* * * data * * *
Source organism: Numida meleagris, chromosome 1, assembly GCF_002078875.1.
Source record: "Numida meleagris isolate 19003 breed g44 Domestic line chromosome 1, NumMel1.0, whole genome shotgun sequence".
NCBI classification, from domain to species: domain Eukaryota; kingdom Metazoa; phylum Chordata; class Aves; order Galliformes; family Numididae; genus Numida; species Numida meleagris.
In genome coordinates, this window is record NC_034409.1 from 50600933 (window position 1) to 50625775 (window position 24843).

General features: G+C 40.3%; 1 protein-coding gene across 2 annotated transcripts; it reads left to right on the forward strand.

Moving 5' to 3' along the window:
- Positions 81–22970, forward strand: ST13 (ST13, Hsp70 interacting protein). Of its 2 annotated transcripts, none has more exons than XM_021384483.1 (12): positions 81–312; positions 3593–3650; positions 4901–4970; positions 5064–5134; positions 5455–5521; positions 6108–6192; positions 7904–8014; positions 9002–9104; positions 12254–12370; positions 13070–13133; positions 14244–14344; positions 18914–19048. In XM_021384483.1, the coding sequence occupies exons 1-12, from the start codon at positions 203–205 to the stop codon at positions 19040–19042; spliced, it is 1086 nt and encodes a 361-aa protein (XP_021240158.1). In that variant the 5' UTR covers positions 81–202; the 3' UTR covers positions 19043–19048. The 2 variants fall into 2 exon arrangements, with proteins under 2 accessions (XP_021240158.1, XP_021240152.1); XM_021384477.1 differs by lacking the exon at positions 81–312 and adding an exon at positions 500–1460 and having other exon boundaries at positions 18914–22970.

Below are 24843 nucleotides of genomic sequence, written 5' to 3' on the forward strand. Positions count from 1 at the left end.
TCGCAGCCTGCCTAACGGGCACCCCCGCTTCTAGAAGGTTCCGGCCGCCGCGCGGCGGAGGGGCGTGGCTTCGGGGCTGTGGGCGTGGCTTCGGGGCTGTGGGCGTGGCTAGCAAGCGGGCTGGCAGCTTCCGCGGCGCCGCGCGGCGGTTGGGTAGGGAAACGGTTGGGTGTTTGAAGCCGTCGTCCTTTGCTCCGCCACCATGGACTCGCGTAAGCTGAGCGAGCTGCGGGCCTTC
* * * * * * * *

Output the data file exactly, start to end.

Source organism: Numida meleagris, chromosome 1, assembly GCF_002078875.1.
Source record: "Numida meleagris isolate 19003 breed g44 Domestic line chromosome 1, NumMel1.0, whole genome shotgun sequence".
NCBI classification, from domain to species: domain Eukaryota; kingdom Metazoa; phylum Chordata; class Aves; order Galliformes; family Numididae; genus Numida; species Numida meleagris.
In genome coordinates, this window is record NC_034409.1 from 50600933 (window position 1) to 50625775 (window position 24843).

General features: G+C 40.3%; 1 protein-coding gene across 2 annotated transcripts; it reads left to right on the forward strand.

Moving 5' to 3' along the window:
- Positions 81–22970, forward strand: ST13 (ST13, Hsp70 interacting protein). Of its 2 annotated transcripts, none has more exons than XM_021384483.1 (12): positions 81–312; positions 3593–3650; positions 4901–4970; positions 5064–5134; positions 5455–5521; positions 6108–6192; positions 7904–8014; positions 9002–9104; positions 12254–12370; positions 13070–13133; positions 14244–14344; positions 18914–19048. In XM_021384483.1, the coding sequence occupies exons 1-12, from the start codon at positions 203–205 to the stop codon at positions 19040–19042; spliced, it is 1086 nt and encodes a 361-aa protein (XP_021240158.1). In that variant the 5' UTR covers positions 81–202; the 3' UTR covers positions 19043–19048. The 2 variants fall into 2 exon arrangements, with proteins under 2 accessions (XP_021240158.1, XP_021240152.1); XM_021384477.1 differs by lacking the exon at positions 81–312 and adding an exon at positions 500–1460 and having other exon boundaries at positions 18914–22970.

Below are 24843 nucleotides of genomic sequence, written 5' to 3' on the forward strand. Positions count from 1 at the left end.
TCGCAGCCTGCCTAACGGGCACCCCCGCTTCTAGAAGGTTCCGGCCGCCGCGCGGCGGAGGGGCGTGGCTTCGGGGCTGTGGGCGTGGCTTCGGGGCTGTGGGCGTGGCTAGCAAGCGGGCTGGCAGCTTCCGCGGCGCCGCGCGGCGGTTGGGTAGGGAAACGGTTGGGTGTTTGAAGCCGTCGTCCTTTGCTCCGCCACCATGGACTCGCGTAAGCTGAGCGAGCTGCGGGCCTTC